The first place to look for a weakness in your opponent's motion is at their legal argument. Assuming the evidence is what they say it is, is the legal argument correct? Shepardize their cases. Are they still good law? Is there a case squarely in opposition to the cases they cite? Is there a case with the opposite holding from a higher court? If the legal argument is incorrect, bring that to the court's attention as your first order of business.
Attack the Evidence
Examine your opponent's evidence. Do the declarations have an adequate foundation? Do all declarants have a basis of knowledge to declare the things they are declaring? Do the declarations contain hearsay? If so, are there any applicable exceptions? Is the deposition testimony based on an adequate foundation? Chances are your opponent is offering evidence with at least one major admissibility problem. Make sure that you include a separate pleading setting forth objections to your opponent's evidence. But beware: do not shotgun objections to all of your opponent's evidence. Rather, select the one critical flaw with the one dispositive piece of evidence and bring it to the judge's attention. Note that all objections are waived unless made on the record. Be persistent with your objections, and insist on rulings at the hearing. That way, you are sure to preserve your record for an appeal if your opponent prevails at the trial court level.
Attack the Separate Statement
Focus on your opponent's separate statement of undisputed facts. Find the one fact that if disputed with competent admissible evidence would defeat the motion. Then, offer evidence to dispute the fact. Make sure to focus the court on the key dispute in the record, and be sure that your evidence is admissible, and that the fact in dispute is material, not trivial. In other words, it should be a fact that if found your way by a jury, it would turn the case.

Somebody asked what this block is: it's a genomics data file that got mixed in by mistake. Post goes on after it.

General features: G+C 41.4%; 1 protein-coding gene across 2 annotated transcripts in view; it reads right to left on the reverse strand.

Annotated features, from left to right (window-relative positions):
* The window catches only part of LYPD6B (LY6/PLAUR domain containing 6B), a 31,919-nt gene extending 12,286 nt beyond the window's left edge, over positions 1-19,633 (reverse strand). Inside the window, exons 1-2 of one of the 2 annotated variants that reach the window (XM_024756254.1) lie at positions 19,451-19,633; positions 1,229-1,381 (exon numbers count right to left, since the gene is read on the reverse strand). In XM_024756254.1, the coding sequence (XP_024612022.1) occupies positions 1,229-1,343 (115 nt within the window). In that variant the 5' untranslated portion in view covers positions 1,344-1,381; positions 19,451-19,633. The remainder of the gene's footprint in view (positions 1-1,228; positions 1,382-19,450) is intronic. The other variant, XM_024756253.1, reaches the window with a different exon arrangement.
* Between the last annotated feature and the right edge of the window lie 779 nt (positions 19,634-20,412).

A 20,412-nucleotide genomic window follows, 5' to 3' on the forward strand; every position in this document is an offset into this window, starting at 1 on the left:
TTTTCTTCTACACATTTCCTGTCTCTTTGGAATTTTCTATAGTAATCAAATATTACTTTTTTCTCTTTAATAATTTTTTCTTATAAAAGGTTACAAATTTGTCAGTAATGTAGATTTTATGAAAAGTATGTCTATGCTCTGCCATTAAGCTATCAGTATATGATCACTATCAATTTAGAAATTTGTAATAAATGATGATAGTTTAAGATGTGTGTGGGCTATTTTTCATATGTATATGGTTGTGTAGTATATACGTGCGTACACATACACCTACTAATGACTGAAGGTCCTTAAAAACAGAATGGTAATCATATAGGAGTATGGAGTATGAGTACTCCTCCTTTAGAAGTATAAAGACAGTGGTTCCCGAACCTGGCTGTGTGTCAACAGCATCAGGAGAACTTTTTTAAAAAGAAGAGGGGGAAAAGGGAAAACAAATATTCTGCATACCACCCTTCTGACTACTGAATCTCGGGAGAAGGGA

Consider Whether Your Opponent's Motion Meets its Burden
Under Schieding v. Dinwiddie Construction Company (1999) 69 Cal.App.4th 64, you need not submit any evidence in opposition to a motion for summary judgment if the motion fails to meet its burden in the first instance. Apply a demurrer standard and ask, if accepted, whether the motion standing unopposed would be granted. If the answer is "no," then make the first part of your argument that you really need not submit any evidence in opposition, and that the motion should be denied out of hand. Your second argument should be that in any event, your evidence creates a triable issue.
Consider Seeking a Continuance to Conduct More Discovery
All oppositions to summary judgment motions should end with a request for a continuance of the hearing to conduct further discovery. Not only should you request a continuance, but you should include an example of the actual discovery you would conduct if given more time, an explanation of how the evidence you expect to discover would defeat the motion, and a good reason for why the discovery has not yet been completed.
I highly recommend that you read Thompson/West's Civil Procedure Before Trial on summary judgment, and pay special attention to the section on ruling on the motion. Focus your arguments on the burdens of the parties, and always argue that your opponent failed to meet the burden. Think like a judge ruling on the motion, argue reasonably, never misstate fact or law, and be humble and polite at the hearing. Good luck!